All My Favorite Songs #39: A Shot In The Arm
Which raises one of those questions music nerds can debate late into the night--how old does a song need to be to qualify as an all-time favorite (or, more broadly, as a timeless classic)? Should there be some sort of waiting period, a chance to see if the song truly stands the test of time, before eligibility attaches?
Unsurprisingly, most of the songs I've covered so far have been chestnuts from the 60s and 70s, the songs of my youth; with a few from the college radio 80s which shaped so much of my taste. But it's not like I sit around every day listening to the Beatles and the Velvet Underground and R.E.M.; you're just as likely to find me checking out something brand new, or replaying some record that came into my life well into adulthood. (And we'll increasingly be bumping into those tunes on this list.)
But as a general matter, I do suppose most songs need a fair number of spins before they should attain classic status. Each year I make myself a mix of my favorite songs from the past 12 months; but a few years later, many of those songs drop out of regular rotation for me. Sometimes the novelty wears off and the tune, while great, loses that special spark; sometimes the artist comes up with something new that surpasses the prior work and relegates it to second-best status.
And, of course, there's always going to be some personal bias for the music we discover in our formative years, the songs that have some sort of deeply personal connotations that make us value a work independent of its artistic merit; and a diminution in the number of new additions to that list over time is to be expected.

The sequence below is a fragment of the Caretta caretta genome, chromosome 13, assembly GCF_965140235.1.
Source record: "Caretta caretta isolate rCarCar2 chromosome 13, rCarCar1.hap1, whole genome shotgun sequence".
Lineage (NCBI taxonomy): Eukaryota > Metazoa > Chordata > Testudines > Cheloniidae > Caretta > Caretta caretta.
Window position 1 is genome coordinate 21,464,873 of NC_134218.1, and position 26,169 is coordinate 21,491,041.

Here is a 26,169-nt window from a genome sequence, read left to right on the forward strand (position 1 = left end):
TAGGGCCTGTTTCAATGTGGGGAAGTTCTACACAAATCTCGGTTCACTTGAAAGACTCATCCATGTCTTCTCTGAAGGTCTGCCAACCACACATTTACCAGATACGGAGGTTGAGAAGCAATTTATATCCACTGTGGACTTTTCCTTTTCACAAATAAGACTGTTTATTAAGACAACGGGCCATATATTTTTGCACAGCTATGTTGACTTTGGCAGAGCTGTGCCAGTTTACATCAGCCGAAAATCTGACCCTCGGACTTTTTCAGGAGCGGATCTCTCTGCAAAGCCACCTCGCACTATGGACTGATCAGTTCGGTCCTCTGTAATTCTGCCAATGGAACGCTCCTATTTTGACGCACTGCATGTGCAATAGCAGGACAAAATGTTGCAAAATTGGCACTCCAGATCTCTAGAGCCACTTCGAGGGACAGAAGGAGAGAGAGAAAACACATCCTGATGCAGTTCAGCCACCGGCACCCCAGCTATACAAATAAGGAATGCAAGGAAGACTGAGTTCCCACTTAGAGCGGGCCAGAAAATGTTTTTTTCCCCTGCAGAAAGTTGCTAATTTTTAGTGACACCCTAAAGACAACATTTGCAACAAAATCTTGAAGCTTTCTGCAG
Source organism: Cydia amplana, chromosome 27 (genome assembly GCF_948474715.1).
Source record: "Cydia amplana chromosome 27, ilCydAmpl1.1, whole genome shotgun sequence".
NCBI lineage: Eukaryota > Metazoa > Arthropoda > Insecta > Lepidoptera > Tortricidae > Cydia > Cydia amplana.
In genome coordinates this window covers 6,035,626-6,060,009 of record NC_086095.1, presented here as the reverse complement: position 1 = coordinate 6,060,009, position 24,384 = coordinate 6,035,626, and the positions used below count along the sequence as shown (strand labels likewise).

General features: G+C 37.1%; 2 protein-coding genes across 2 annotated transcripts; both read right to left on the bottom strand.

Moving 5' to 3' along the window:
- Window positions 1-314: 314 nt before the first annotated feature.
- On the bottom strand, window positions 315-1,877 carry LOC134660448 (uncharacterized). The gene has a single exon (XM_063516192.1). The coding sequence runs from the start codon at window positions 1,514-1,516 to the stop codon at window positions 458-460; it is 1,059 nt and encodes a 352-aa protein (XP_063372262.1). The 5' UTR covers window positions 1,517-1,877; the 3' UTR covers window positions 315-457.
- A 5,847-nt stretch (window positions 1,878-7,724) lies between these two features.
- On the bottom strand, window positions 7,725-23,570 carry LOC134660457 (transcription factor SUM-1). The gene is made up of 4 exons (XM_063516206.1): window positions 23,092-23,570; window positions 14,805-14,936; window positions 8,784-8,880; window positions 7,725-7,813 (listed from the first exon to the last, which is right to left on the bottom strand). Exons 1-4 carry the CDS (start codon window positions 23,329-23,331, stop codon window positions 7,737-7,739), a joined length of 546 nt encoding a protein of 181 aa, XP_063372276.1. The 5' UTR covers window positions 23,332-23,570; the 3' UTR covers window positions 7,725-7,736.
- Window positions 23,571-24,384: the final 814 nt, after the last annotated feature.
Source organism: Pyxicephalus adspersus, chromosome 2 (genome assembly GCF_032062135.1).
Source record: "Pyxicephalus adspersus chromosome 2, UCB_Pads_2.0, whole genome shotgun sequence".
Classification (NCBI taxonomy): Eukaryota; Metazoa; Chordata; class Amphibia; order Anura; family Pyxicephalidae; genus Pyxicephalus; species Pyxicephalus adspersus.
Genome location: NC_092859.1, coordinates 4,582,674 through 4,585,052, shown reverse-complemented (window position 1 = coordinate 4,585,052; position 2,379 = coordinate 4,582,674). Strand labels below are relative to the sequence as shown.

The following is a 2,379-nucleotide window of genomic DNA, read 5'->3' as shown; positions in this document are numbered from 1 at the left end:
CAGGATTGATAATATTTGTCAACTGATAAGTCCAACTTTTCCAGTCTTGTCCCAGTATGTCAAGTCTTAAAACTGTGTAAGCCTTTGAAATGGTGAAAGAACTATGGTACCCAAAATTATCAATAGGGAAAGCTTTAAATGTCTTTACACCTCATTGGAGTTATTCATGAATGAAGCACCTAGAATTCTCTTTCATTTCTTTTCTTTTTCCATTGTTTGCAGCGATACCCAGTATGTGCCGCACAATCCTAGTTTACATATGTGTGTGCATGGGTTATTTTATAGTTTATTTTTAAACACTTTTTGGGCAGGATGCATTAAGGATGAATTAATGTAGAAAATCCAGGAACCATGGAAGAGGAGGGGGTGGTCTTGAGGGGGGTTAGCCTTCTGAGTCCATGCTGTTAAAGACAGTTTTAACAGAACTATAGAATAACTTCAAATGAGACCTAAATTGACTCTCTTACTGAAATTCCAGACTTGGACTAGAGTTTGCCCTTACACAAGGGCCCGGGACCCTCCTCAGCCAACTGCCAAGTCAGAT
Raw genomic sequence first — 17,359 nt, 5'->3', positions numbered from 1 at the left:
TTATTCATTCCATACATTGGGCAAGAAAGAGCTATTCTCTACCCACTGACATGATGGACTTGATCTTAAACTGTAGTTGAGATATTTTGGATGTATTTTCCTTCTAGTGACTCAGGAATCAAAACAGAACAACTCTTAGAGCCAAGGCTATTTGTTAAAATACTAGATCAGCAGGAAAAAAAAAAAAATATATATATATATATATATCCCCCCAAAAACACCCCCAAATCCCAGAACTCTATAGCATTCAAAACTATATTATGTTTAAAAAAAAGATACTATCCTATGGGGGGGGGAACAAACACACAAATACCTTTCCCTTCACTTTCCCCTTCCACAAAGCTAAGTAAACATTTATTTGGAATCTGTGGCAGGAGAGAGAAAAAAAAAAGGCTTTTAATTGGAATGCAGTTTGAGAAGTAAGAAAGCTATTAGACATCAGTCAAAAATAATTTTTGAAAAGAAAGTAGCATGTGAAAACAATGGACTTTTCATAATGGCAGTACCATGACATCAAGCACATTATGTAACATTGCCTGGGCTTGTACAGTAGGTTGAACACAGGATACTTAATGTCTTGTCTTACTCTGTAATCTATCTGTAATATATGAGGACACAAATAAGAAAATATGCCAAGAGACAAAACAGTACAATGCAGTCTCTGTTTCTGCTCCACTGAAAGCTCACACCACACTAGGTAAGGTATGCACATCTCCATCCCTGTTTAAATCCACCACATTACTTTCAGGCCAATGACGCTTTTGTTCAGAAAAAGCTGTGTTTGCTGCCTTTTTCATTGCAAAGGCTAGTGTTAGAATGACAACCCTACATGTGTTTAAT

I've gone back and added a few more recent favorites to this list, and by the time I'm done bringing the tally up to 1000 there should be a decent sample of songs from the past decade or two. How many of those travel their way up to the double-digits remains to be seen.
Anyway, "A Shot In The Arm"--tremendous song. After breaking free of his Americana roots, Jeff Tweedy gets both artier and poppier on Summerteeth, with "Shot" being the record's pinnacle (and the clearest indicator of what was to come on the more experimental Yankee Hotel Foxtrot). There's that insinuating bassline with a whirl of pianos and synths and psychedelic studio tricks, anchored by deeply affecting lyrics about self-doubt and embracing change. The opening line--"The ashtray says you were up all night"--is penetrating, Costello-esque brilliance. But it's the repeated, closing tongue-twister--"What you once were isn't what you want to be any more"--that shakes me up on every listen.As I wrote in Jittery White Guy Music, I was kinda lukewarm on Wilco until I heard them play this song live and was just blown away, one of those wondrous, revelatory concert moments. Here it is live:
Another debate along the lines of how old does a song have to be to attain this status is the debate (at least in my mind) of where a song lands in my timeline with a band. Summerteeth was my first Wilco album and I sometimes wonder whether my deep love of it is as defensible as I would like it to be. This is just one example, and maybe a poor one, but I so often find that the songs/albums I treasure most by an artist are the ones I knew first, the ones that drew me into the artist's world. Just thinking out loud...ReplyDelete
Oh, for sure. And Shot/Summerteeth is an example for me as well, as I was lukewarm on them until this album got my attention. R.E.M.'s Automatic for the People is an undeniably great album and gets a lot of reverence, but no matter how great it is it would never surpass Murmur/Reckoning for me just because that initial thrill of discovery is so wound up in my love for those early records.Delete